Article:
Only very few controls physically exist in this simulator: along with the driver's seat, these are the steering wheel with touch controls, the pedal cluster and the Start switch. The respective specialist departments supply CAD data sets, UI and function models which are converted into the appropriate software by the simulation experts. This makes the driving simulation centre a "digital vehicle workshop". The XR driving simulator is the ideal addition to conventional simulators based on the cockpit of a real vehicle. Especially in a very early development stage when there is yet no hardware, the vehicle can already be digitally experienced on the road, in real time, in the XR driving simulator.
To this end, the tester only needs to take a seat and put on the smartglasses. The new simulator allows various interior functions such as display and control concepts or lighting scenarios to be staged in a still early development phase.
For the first time it is also possible to simulate parking situations under laboratory conditions. The level of realism is very high: for example, the view reflected by the exterior and rear-view mirrors changes with the viewing angle. The tester's eye direction is tracked by the smartglasses, and the mirror image adapted accordingly. The vehicle's surroundings with other vehicles or pedestrians are also simulated very realistically.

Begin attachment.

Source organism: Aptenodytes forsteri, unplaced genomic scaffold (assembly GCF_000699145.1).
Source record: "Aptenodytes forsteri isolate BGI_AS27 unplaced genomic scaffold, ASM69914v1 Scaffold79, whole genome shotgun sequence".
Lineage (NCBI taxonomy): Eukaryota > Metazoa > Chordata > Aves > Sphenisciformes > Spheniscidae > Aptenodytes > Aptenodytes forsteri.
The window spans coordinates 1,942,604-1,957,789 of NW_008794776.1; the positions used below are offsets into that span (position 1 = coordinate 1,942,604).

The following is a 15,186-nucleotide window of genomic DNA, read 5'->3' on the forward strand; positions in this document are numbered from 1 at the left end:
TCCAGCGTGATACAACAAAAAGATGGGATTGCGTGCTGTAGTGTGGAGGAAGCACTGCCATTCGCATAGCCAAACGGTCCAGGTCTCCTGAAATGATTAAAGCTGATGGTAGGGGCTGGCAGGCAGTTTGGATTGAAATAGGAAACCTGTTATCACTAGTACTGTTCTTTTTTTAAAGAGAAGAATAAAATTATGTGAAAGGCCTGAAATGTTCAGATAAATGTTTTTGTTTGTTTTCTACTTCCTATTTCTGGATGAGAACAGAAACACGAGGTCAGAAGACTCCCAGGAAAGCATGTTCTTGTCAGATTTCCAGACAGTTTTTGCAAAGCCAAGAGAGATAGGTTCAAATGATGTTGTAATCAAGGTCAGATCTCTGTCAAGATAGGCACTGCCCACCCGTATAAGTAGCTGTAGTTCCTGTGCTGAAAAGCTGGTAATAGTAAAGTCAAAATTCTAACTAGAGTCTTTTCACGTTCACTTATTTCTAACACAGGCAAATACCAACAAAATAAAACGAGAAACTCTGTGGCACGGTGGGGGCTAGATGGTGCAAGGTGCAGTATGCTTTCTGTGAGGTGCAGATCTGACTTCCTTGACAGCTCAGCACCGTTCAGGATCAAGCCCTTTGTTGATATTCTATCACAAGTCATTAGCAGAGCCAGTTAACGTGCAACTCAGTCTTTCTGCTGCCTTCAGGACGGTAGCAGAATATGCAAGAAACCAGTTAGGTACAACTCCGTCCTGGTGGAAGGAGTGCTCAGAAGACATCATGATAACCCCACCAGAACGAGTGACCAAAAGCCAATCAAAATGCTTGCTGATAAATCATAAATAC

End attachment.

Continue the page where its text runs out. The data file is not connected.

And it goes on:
10 years of the moving-base driving simulator in Sindelfingen
In October 2010 Mercedes-Benz officially opened the moving-base driving simulator in the company's Technology Centre in Sindelfingen. With its 360° screen, fast electric power system and the twelve-metre long rail for transverse or longitudinal movements, depending on the test setup, the moving-base simulator at Mercedes-Benz is among the most capable in the entire automobile industry.
The real car in the virtual world is a randomly chosen vehicle cab in which the tester takes a seat in the simulator cell. This can be electronically reprogrammed to simulate the behaviour of every current and future Mercedes model. The simulator cell is a hexapod mounted on six moveable supports. As well as the vehicle cab, this contains the projection screen on which road traffic is portrayed realistically with moving pedestrians, oncoming traffic and houses.
The vehicle controls are linked to the computerised controls of the driving simulator by data lines. When the test driver moves the steering wheel or accelerates, these responses are registered by the computer and have the same effects as in real traffic. The scenery shown constantly changes, and the moving base simulates the car's attitude versus the road surface, e.g. pitching when the driver brakes. The computer calculates the vehicle's behaviour over 1000 times per second, and sends the corresponding commands to the electrics. It can move the system by up to twelve metres in a transverse direction, at a speed of up to ten metres per second (36 km/h).
More than three decades of expertise in the field of driving simulation
The first driving simulator of the former Daimler-Benz AG was developed completely in-house, and went into operation in Berlin in 1985. There are a number of safety innovations whose development was given its first impulse by this driving simulator: For example, the engineers found that while most test subjects operate the brake pedal rapidly, they do not do it with enough force – thereby sacrificing valuable braking distance. This finding led to the development of Brake Assist (BAS), which recognises this and automatically makes the full braking force available. Brake Assist has long been standard equipment in all Mercedes-Benz models.